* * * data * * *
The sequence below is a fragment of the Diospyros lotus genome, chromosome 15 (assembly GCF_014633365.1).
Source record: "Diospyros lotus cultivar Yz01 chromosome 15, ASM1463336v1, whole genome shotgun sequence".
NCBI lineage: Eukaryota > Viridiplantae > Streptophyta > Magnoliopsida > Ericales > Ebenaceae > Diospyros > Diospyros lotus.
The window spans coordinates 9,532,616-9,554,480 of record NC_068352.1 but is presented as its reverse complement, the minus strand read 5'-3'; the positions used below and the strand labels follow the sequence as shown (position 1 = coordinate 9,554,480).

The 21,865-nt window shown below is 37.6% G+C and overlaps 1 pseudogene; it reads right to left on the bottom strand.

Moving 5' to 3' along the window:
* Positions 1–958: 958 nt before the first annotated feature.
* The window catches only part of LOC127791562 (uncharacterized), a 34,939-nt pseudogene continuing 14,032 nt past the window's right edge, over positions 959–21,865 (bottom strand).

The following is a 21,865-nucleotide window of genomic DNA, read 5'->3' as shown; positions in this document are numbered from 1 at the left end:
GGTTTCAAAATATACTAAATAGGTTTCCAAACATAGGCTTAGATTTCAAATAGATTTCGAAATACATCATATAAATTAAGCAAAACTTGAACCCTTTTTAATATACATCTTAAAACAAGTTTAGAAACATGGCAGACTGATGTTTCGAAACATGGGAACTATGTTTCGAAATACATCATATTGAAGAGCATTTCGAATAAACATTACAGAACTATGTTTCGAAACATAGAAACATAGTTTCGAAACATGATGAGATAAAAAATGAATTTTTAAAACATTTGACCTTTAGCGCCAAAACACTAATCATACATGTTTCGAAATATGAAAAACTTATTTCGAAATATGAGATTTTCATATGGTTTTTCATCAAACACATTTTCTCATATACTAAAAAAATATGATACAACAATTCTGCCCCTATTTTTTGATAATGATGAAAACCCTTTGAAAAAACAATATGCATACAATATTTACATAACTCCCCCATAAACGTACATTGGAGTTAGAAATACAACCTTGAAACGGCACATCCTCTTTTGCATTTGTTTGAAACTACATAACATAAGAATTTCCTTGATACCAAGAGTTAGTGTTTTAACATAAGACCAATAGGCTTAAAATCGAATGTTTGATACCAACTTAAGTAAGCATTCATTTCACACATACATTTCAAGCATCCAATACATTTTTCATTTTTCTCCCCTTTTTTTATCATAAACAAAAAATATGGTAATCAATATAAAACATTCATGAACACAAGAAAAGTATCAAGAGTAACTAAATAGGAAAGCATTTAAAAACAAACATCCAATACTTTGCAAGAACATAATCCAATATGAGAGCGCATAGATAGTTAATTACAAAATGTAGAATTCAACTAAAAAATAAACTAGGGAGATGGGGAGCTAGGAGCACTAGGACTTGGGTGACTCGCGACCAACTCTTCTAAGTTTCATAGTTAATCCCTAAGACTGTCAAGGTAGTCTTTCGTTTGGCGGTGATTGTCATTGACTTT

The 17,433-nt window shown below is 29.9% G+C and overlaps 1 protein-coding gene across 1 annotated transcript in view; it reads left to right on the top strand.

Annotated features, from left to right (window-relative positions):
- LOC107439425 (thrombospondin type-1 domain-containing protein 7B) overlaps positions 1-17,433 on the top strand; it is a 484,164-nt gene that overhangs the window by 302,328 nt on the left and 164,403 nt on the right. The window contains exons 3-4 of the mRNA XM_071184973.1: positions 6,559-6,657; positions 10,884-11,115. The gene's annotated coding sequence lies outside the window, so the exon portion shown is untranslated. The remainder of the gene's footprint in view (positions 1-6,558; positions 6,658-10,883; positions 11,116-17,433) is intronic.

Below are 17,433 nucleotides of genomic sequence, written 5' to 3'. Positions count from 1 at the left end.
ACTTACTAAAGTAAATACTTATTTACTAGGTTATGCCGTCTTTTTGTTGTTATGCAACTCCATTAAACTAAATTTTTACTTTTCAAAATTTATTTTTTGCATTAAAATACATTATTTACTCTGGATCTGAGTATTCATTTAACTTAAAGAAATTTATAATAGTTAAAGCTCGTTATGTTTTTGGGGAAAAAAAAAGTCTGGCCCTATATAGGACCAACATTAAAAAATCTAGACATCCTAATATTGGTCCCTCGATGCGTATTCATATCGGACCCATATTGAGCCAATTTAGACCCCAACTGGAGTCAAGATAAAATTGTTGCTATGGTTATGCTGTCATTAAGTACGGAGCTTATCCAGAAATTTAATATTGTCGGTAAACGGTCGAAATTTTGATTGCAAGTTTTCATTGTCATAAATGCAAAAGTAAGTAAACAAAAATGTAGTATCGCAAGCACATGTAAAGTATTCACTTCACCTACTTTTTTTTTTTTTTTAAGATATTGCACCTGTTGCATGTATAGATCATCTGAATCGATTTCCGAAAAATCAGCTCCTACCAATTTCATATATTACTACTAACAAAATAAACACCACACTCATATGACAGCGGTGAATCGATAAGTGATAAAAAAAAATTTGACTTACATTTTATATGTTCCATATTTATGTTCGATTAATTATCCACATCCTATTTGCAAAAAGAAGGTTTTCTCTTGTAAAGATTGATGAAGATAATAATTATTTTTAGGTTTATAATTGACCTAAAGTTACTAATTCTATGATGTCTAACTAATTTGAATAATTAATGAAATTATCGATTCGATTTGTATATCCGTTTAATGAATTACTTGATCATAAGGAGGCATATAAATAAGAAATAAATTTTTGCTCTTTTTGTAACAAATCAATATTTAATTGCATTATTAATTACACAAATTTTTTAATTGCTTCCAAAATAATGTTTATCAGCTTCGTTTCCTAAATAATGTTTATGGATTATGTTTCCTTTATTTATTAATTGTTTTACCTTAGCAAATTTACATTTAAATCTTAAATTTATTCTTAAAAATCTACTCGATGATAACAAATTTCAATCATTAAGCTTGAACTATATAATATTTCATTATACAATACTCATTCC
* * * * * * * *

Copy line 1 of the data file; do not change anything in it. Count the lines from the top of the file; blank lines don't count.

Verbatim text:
The sequence below is a fragment of the Diospyros lotus genome, chromosome 15 (assembly GCF_014633365.1).